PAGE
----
RTP RTCP jitter

What does a jitter of 3.5K mean in terms of good or bad on a RTP conversation ?

3.5k of what? is this a standered way to mesure jitter, and waht scale is it talking about ??
Thank you
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BarthaxConnect With a Mentor Commented:
In my experience, the expression "a jitter of 3.5K" is fairly meaningless - you're asking the correct question: 3.5K of what? In addition, you should also be asking how much jitter per 3.5K?  If it is a jitter occuring every 3.5K of a G.723.1 codec, and the jitter is only of a small number of milliseconds, then this will probably be unnoticeable in terms of human-quality, whereas if it is 3.5K of a G.711 codec and the jitter is of a small number of milliseconds then the jitter will probably be noticeable - either introducing silence or elongated sound waves - depending on what is playing back the voice.

Do you have a source for this term of 3.5K?
JaneArcher1Author Commented:
no sorry. i will look in to it a bit more.
I have never really looked at RTP before of VoIP as we dont generaly use them at work. however this is a new type of video confrencing device that we are testing out.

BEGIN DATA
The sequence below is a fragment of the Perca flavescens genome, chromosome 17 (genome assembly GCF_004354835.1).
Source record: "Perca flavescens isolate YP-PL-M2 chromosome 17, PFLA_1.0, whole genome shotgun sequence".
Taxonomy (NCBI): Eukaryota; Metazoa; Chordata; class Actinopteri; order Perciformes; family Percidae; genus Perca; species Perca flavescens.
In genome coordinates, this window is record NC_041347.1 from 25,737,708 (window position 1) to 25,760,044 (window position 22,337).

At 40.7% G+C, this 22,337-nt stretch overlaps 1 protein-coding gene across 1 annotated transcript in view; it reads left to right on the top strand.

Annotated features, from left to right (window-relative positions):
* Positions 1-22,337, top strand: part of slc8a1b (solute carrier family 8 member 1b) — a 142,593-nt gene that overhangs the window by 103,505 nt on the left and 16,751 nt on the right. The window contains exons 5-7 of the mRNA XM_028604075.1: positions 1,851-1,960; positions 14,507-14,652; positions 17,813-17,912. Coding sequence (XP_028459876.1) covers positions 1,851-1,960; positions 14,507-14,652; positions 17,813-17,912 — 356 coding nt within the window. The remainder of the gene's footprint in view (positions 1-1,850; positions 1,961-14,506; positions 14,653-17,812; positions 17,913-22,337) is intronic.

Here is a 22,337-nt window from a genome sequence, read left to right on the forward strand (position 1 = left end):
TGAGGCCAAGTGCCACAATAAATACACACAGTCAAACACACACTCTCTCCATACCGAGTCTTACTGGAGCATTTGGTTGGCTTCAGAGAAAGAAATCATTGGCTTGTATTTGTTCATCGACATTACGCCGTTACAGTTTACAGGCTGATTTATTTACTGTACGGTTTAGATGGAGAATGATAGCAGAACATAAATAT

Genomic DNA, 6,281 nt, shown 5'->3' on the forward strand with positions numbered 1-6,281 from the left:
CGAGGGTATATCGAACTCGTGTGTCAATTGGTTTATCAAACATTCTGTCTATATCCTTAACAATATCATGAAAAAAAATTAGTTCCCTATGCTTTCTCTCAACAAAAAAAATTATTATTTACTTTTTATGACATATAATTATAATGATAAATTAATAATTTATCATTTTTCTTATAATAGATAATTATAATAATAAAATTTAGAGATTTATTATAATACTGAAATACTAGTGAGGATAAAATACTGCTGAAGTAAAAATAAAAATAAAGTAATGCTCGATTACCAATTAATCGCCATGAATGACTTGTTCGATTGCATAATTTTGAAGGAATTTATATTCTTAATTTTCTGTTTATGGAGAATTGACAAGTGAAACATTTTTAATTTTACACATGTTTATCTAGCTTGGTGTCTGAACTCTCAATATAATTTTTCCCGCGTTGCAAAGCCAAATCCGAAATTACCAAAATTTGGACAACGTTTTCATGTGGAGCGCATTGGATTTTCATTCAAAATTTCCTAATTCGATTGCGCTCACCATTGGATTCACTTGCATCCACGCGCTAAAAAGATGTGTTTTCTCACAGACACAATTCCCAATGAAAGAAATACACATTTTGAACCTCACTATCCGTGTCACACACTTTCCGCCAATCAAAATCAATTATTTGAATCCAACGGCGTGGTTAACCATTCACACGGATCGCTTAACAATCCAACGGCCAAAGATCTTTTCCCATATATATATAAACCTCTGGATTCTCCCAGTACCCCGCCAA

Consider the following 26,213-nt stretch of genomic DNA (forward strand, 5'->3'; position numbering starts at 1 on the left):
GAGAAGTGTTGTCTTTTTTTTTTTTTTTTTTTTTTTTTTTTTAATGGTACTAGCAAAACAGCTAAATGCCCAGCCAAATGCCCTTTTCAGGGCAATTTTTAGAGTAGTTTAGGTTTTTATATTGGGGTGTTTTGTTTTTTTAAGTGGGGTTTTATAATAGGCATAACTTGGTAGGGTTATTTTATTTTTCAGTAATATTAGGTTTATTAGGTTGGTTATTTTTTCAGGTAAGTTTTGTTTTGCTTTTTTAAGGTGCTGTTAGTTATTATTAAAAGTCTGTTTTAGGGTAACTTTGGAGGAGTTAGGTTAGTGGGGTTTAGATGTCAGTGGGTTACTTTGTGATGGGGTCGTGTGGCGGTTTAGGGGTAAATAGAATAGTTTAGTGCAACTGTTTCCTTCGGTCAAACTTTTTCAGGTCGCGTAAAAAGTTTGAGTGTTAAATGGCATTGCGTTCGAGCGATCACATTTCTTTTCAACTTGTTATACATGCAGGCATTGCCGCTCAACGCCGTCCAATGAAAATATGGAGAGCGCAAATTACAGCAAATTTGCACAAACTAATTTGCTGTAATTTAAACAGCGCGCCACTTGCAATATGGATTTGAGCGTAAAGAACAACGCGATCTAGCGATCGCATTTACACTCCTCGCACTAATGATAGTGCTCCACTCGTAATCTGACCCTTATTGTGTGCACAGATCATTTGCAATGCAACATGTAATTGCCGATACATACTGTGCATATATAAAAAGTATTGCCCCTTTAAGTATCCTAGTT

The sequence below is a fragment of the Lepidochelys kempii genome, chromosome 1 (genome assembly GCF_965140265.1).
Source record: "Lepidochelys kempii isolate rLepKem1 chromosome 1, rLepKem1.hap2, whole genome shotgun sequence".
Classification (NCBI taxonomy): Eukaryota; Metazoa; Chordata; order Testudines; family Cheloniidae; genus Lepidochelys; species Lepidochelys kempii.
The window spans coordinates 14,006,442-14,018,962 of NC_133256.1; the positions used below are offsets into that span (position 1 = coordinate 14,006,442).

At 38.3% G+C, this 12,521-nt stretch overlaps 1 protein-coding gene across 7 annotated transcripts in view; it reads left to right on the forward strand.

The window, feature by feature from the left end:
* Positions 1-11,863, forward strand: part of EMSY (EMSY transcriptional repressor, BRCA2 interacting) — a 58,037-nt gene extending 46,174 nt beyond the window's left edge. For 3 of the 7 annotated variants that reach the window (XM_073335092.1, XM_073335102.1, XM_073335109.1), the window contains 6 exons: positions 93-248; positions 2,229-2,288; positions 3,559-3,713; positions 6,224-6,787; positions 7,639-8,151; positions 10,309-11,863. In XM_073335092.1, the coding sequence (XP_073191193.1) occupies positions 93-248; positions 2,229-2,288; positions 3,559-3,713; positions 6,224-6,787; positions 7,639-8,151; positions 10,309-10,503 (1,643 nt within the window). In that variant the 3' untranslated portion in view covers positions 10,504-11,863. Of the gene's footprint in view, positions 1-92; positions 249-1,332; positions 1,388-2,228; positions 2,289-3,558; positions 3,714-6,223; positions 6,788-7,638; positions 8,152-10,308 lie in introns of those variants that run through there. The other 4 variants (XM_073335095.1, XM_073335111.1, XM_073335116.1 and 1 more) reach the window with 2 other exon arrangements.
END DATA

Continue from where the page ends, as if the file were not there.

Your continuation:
I will find out what codec it runs on. I jsut felt its a bit strange that the softwear i use only states a value with out giveing any reference to what that value means.
So when you say every 3.5k what exactly dose that mean? 3.5k packets ? millsecs ? or is it jsut a numerical term ??
Thank you
Reid PalmeiraConnect With a Mentor Telecom EngineerCommented:
Jitter is the variation in the delay of received packets in a flow.  For instance, if packet #1 and packet #2 leave 50 milliseconds apart and arrive 60 milliseconds apart, then the jitter is 10 milliseconds. Typically jitter is measures in ms.

I'm not sure where the 3.5k comes from either. That might be jitter buffer size??? But yeah, as Barthax notes, unless you have some really bad jitter (usually caused by improper QoS setup) it shouldn't have a huge impact on call quality.
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